What Does ‘No Credit Score’ Mean & How to Get a Credit Score

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You probably feel good if you’ve avoided debt so far — no loans or credit card bills dragging you down each month. Good job!

But when you check your credit score … there’s nothing there.

Here’s why you don’t have a credit score — and steps you can take to build an impressive score from the ground up.

What Does ‘No Credit Score’ Mean?

Having no credit score usually means you’ve never opened a credit card, taken out a loan or borrowed money from financial institutions.

You don’t have any activity that the three credit bureaus — Equifax, Experian and TransUnion — can use to calculate a credit score.

No credit activity? No score.

Being “credit invisible” is a frustrating paradox: It’s hard to open an account without credit history, yet you can’t build credit history without opening an account.

Even when you apply for a new credit account, it may take months before you get a score. Your FICO score, for example, won’t appear until six months after you open a credit account.

  • If you’re young, you might be caught in this situation.
  • Recent immigrants also face this challenge, since foregin credit scores don’t transfer over to the U.S.
  • You could also lack a credit score if you have credit but haven’t used it for more than 24 months.

This Doesn’t Mean You Have a Zero Credit Score

Just to clarify: No one has a zero credit score.

While FICO and VantageScore scoring models technically range from 300 to 850, only about 18% of consumers have a FICO score below 579, according to Experian.

Credit reporting bureaus don’t put a big zero on your credit score just because you haven’t opened any accounts. You’ll receive your score after opening your first credit account.

Your score won’t be great when you first start building credit — but you won’t start from zero either, or even 300.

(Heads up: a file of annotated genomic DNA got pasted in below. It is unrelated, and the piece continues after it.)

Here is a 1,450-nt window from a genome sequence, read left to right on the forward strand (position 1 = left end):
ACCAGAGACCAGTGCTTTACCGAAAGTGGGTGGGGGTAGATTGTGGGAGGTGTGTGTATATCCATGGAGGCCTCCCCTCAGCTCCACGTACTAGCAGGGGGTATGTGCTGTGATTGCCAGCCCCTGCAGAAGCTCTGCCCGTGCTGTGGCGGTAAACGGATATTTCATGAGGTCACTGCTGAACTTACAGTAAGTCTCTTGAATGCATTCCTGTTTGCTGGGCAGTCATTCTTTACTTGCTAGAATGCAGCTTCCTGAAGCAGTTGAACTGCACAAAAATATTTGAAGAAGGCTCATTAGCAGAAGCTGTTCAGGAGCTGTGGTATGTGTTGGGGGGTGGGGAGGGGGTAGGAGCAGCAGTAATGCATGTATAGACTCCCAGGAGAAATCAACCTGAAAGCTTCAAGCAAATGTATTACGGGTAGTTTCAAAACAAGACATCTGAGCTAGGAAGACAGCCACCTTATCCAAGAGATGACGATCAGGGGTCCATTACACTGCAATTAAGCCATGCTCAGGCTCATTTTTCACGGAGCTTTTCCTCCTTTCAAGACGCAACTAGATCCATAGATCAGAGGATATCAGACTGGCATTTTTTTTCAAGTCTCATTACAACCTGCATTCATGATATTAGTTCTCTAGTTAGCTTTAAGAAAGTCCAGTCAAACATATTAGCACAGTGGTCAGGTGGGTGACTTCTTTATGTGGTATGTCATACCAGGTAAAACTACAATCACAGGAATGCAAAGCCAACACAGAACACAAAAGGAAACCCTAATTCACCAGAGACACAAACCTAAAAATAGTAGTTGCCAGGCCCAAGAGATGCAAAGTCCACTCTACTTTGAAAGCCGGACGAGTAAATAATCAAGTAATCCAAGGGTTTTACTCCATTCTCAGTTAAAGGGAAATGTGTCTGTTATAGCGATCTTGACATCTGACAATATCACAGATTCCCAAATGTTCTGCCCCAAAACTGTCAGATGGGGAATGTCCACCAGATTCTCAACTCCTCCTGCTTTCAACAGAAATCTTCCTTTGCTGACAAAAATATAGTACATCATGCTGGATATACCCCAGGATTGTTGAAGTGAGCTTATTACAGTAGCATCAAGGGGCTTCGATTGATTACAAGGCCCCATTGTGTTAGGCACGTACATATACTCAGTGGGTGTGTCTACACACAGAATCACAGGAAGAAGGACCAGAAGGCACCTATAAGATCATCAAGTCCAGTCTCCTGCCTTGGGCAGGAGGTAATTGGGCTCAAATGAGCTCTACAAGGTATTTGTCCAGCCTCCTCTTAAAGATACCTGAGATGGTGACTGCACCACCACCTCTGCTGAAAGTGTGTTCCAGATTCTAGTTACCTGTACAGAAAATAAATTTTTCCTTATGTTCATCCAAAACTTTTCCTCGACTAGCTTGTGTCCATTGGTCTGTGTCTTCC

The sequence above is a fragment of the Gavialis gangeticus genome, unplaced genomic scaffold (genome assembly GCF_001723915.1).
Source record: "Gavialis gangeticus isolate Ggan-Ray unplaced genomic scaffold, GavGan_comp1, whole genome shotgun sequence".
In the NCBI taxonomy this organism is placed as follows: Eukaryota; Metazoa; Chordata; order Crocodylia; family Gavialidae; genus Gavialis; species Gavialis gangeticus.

You’ll likely be closer to a fair credit score (570-620) after you open your first credit account instead of a bad credit score (below 570).

The Difference Between No Credit vs. Bad Credit

Good news: No credit isn’t the same as bad credit.

It signals to credit bureaus that you’re neither a responsible nor irresponsible borrower. You’re a blank slate.

When you try to retrieve your credit score or report and have no credit, nothing will show up.

Bad credit shows up as a history of damaging activity, like several missing payments or bankruptcy.

A poor credit score is usually defined as below 570, though your credit options remain pretty limited until you reach at least 620.

How to Build Credit When You Have No Credit History

It takes time to build credit responsibly, but using the right strategy can get you there quicker.

Here are some tips from credit experts on how to build a good credit score from scratch.

  1. Become an authorized user
  2. Open a secured credit card or student credit card
  3. Take out a builder loan
  4. Open a store credit card
  5. Use a cosigner for a credit card or loan
  6. Have utility and rent payments recorded
  7. Pay attention to your student loans

1. Become an Authorized User

You don’t need a credit card to build a credit score, but it’s one of the surest ways to do it. You can ease into it by asking someone — your parents or other family members — to add you as an authorized user on their credit card account.

In most cases, activity on that credit card gets reported to both their credit history and yours, regardless of how much you actually swipe the card.

This lets you benefit from their responsible credit use. However, their irresponsible activity could also hurt your credit score, so choose wisely.

2. Open a Secured Credit Card or Student Credit Card

Secured and student credit cards both exist to help you build credit through careful credit card use.

Secured credit cards require a security deposit and usually start with limits as low as $200, usually the same amount as your deposit.

Student credit cards are usually unsecured with a low credit limit and may just require you to be a college student. They sometimes have tougher income and credit score requirements than secured cards.

3. Take Out a Credit Builder Loan

A credit builder loan exists solely to put you on the credit map.  These financial products are typically offered by credit unions.

The name “loan” is a little misleading, though.

Instead of receiving a big payment from your lender, you make a cash deposit to them (up to an agreed upon amount).

“The lender sets aside your payments in your own personal escrow account, and at the end of the loan term, you get your money back — most of it anyway. They keep a small fee for their trouble,” says G. Brian Davis, founder of SparkRental.